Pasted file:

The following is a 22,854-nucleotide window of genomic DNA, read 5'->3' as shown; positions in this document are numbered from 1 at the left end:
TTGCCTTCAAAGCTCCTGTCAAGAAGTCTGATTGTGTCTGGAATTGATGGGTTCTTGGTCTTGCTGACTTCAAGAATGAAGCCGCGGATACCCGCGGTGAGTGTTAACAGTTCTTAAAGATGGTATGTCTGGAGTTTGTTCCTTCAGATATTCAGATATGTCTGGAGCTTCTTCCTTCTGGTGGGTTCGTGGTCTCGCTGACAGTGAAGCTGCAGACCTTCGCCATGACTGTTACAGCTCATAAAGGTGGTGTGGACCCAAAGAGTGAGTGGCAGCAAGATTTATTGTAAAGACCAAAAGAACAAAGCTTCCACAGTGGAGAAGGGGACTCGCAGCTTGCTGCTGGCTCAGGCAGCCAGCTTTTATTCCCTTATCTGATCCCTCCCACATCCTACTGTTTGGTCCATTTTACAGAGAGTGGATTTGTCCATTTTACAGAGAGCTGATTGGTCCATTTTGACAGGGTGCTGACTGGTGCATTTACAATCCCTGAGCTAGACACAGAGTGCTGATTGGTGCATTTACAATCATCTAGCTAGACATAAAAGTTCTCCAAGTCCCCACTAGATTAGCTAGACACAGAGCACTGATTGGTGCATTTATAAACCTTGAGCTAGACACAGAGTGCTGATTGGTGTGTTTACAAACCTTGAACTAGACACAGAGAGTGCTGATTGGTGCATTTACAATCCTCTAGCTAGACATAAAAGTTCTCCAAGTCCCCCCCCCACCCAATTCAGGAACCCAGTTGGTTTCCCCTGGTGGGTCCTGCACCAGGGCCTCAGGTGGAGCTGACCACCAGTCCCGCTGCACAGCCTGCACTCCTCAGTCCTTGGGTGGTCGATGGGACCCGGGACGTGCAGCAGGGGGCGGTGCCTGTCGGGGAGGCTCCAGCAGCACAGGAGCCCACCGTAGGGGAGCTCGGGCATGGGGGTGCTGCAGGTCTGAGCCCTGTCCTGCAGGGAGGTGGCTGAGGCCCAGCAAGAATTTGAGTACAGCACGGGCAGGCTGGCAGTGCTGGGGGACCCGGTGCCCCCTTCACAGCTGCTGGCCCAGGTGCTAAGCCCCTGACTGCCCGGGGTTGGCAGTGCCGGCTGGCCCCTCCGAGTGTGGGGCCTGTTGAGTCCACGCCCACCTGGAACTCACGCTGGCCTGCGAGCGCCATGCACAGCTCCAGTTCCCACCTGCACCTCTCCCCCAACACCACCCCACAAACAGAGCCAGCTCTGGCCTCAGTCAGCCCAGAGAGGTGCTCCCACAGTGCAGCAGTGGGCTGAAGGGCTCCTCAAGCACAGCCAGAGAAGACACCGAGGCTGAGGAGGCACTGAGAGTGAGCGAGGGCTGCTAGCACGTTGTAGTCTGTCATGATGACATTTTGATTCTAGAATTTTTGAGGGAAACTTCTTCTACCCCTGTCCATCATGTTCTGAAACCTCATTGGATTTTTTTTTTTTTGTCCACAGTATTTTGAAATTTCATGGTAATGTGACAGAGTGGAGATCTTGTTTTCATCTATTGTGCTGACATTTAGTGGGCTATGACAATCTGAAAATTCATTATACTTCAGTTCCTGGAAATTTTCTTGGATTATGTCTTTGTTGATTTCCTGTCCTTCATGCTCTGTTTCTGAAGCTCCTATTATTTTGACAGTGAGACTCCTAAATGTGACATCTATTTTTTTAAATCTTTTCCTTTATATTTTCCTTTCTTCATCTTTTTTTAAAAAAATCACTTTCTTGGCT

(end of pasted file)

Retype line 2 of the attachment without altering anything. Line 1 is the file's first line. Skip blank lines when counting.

TTGCCTTCAAAGCTCCTGTCAAGAAGTCTGATTGTGTCTGGAATTGATGGGTTCTTGGTCTTGCTGACTTCAAGAATGAAGCCGCGGATACCCGCGGTGAGTGTTAACAGTTCTTAAAGATGGTATGTCTGGAGTTTGTTCCTTCAGATATTCAGATATGTCTGGAGCTTCTTCCTTCTGGTGGGTTCGTGGTCTCGCTGACAGTGAAGCTGCAGACCTTCGCCATGACTGTTACAGCTCATAAAGGTGGTGTGGACCCAAAGAGTGAGTGGCAGCAAGATTTATTGTAAAGACCAAAAGAACAAAGCTTCCACAGTGGAGAAGGGGACTCGCAGCTTGCTGCTGGCTCAGGCAGCCAGCTTTTATTCCCTTATCTGATCCCTCCCACATCCTACTGTTTGGTCCATTTTACAGAGAGTGGATTTGTCCATTTTACAGAGAGCTGATTGGTCCATTTTGACAGGGTGCTGACTGGTGCATTTACAATCCCTGAGCTAGACACAGAGTGCTGATTGGTGCATTTACAATCATCTAGCTAGACATAAAAGTTCTCCAAGTCCCCACTAGATTAGCTAGACACAGAGCACTGATTGGTGCATTTATAAACCTTGAGCTAGACACAGAGTGCTGATTGGTGTGTTTACAAACCTTGAACTAGACACAGAGAGTGCTGATTGGTGCATTTACAATCCTCTAGCTAGACATAAAAGTTCTCCAAGTCCCCCCCCCACCCAATTCAGGAACCCAGTTGGTTTCCCCTGGTGGGTCCTGCACCAGGGCCTCAGGTGGAGCTGACCACCAGTCCCGCTGCACAGCCTGCACTCCTCAGTCCTTGGGTGGTCGATGGGACCCGGGACGTGCAGCAGGGGGCGGTGCCTGTCGGGGAGGCTCCAGCAGCACAGGAGCCCACCGTAGGGGAGCTCGGGCATGGGGGTGCTGCAGGTCTGAGCCCTGTCCTGCAGGGAGGTGGCTGAGGCCCAGCAAGAATTTGAGTACAGCACGGGCAGGCTGGCAGTGCTGGGGGACCCGGTGCCCCCTTCACAGCTGCTGGCCCAGGTGCTAAGCCCCTGACTGCCCGGGGTTGGCAGTGCCGGCTGGCCCCTCCGAGTGTGGGGCCTGTTGAGTCCACGCCCACCTGGAACTCACGCTGGCCTGCGAGCGCCATGCACAGCTCCAGTTCCCACCTGCACCTCTCCCCCAACACCACCCCACAAACAGAGCCAGCTCTGGCCTCAGTCAGCCCAGAGAGGTGCTCCCACAGTGCAGCAGTGGGCTGAAGGGCTCCTCAAGCACAGCCAGAGAAGACACCGAGGCTGAGGAGGCACTGAGAGTGAGCGAGGGCTGCTAGCACGTTGTAGTCTGTCATGATGACATTTTGATTCTAGAATTTTTGAGGGAAACTTCTTCTACCCCTGTCCATCATGTTCTGAAACCTCATTGGATTTTTTTTTTTTTGTCCACAGTATTTTGAAATTTCATGGTAATGTGACAGAGTGGAGATCTTGTTTTCATCTATTGTGCTGACATTTAGTGGGCTATGACAATCTGAAAATTCATTATACTTCAGTTCCTGGAAATTTTCTTGGATTATGTCTTTGTTGATTTCCTGTCCTTCATGCTCTGTTTCTGAAGCTCCTATTATTTTGACAGTGAGACTCCTAAATGTGACATCTATTTTTTTAAATCTTTTCCTTTATATTTTCCTTTCTTCATCTTTTTTTAAAAAAATCACTTTCTTGGCT